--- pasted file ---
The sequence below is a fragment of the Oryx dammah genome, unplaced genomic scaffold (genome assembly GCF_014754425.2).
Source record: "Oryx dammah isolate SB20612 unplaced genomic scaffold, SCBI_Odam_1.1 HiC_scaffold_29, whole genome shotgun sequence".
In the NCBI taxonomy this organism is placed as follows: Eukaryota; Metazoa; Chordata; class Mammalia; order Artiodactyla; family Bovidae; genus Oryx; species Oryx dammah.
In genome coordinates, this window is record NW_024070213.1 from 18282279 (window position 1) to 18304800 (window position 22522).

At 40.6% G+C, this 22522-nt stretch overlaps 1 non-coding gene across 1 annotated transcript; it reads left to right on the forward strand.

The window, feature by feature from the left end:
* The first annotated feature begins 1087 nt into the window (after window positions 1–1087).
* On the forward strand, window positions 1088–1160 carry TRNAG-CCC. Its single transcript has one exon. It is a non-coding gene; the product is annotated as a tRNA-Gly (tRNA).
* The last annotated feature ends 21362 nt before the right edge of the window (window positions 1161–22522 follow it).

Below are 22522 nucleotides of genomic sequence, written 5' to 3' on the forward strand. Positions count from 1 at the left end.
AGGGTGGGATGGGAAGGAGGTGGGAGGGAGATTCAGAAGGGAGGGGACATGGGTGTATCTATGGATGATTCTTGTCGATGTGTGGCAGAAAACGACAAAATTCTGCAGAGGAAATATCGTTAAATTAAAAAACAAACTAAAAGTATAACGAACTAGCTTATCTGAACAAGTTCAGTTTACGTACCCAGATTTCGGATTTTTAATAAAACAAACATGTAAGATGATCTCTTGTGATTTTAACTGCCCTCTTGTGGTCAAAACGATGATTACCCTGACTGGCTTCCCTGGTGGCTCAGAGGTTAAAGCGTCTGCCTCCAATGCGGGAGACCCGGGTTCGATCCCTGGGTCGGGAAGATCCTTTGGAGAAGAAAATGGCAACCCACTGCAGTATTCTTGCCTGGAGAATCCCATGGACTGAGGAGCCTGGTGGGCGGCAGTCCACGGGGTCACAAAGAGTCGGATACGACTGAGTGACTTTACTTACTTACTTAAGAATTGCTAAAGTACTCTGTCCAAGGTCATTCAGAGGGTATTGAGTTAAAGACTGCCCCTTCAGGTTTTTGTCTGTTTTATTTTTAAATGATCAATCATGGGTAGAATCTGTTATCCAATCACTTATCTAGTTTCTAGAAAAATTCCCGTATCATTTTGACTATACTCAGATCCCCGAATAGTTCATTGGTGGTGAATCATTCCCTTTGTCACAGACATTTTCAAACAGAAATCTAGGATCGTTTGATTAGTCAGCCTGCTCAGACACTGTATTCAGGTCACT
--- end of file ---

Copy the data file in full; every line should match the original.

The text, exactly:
The sequence below is a fragment of the Oryx dammah genome, unplaced genomic scaffold (genome assembly GCF_014754425.2).
Source record: "Oryx dammah isolate SB20612 unplaced genomic scaffold, SCBI_Odam_1.1 HiC_scaffold_29, whole genome shotgun sequence".
In the NCBI taxonomy this organism is placed as follows: Eukaryota; Metazoa; Chordata; class Mammalia; order Artiodactyla; family Bovidae; genus Oryx; species Oryx dammah.
In genome coordinates, this window is record NW_024070213.1 from 18282279 (window position 1) to 18304800 (window position 22522).

At 40.6% G+C, this 22522-nt stretch overlaps 1 non-coding gene across 1 annotated transcript; it reads left to right on the forward strand.

The window, feature by feature from the left end:
* The first annotated feature begins 1087 nt into the window (after window positions 1–1087).
* On the forward strand, window positions 1088–1160 carry TRNAG-CCC. Its single transcript has one exon. It is a non-coding gene; the product is annotated as a tRNA-Gly (tRNA).
* The last annotated feature ends 21362 nt before the right edge of the window (window positions 1161–22522 follow it).

Below are 22522 nucleotides of genomic sequence, written 5' to 3' on the forward strand. Positions count from 1 at the left end.
AGGGTGGGATGGGAAGGAGGTGGGAGGGAGATTCAGAAGGGAGGGGACATGGGTGTATCTATGGATGATTCTTGTCGATGTGTGGCAGAAAACGACAAAATTCTGCAGAGGAAATATCGTTAAATTAAAAAACAAACTAAAAGTATAACGAACTAGCTTATCTGAACAAGTTCAGTTTACGTACCCAGATTTCGGATTTTTAATAAAACAAACATGTAAGATGATCTCTTGTGATTTTAACTGCCCTCTTGTGGTCAAAACGATGATTACCCTGACTGGCTTCCCTGGTGGCTCAGAGGTTAAAGCGTCTGCCTCCAATGCGGGAGACCCGGGTTCGATCCCTGGGTCGGGAAGATCCTTTGGAGAAGAAAATGGCAACCCACTGCAGTATTCTTGCCTGGAGAATCCCATGGACTGAGGAGCCTGGTGGGCGGCAGTCCACGGGGTCACAAAGAGTCGGATACGACTGAGTGACTTTACTTACTTACTTAAGAATTGCTAAAGTACTCTGTCCAAGGTCATTCAGAGGGTATTGAGTTAAAGACTGCCCCTTCAGGTTTTTGTCTGTTTTATTTTTAAATGATCAATCATGGGTAGAATCTGTTATCCAATCACTTATCTAGTTTCTAGAAAAATTCCCGTATCATTTTGACTATACTCAGATCCCCGAATAGTTCATTGGTGGTGAATCATTCCCTTTGTCACAGACATTTTCAAACAGAAATCTAGGATCGTTTGATTAGTCAGCCTGCTCAGACACTGTATTCAGGTCACT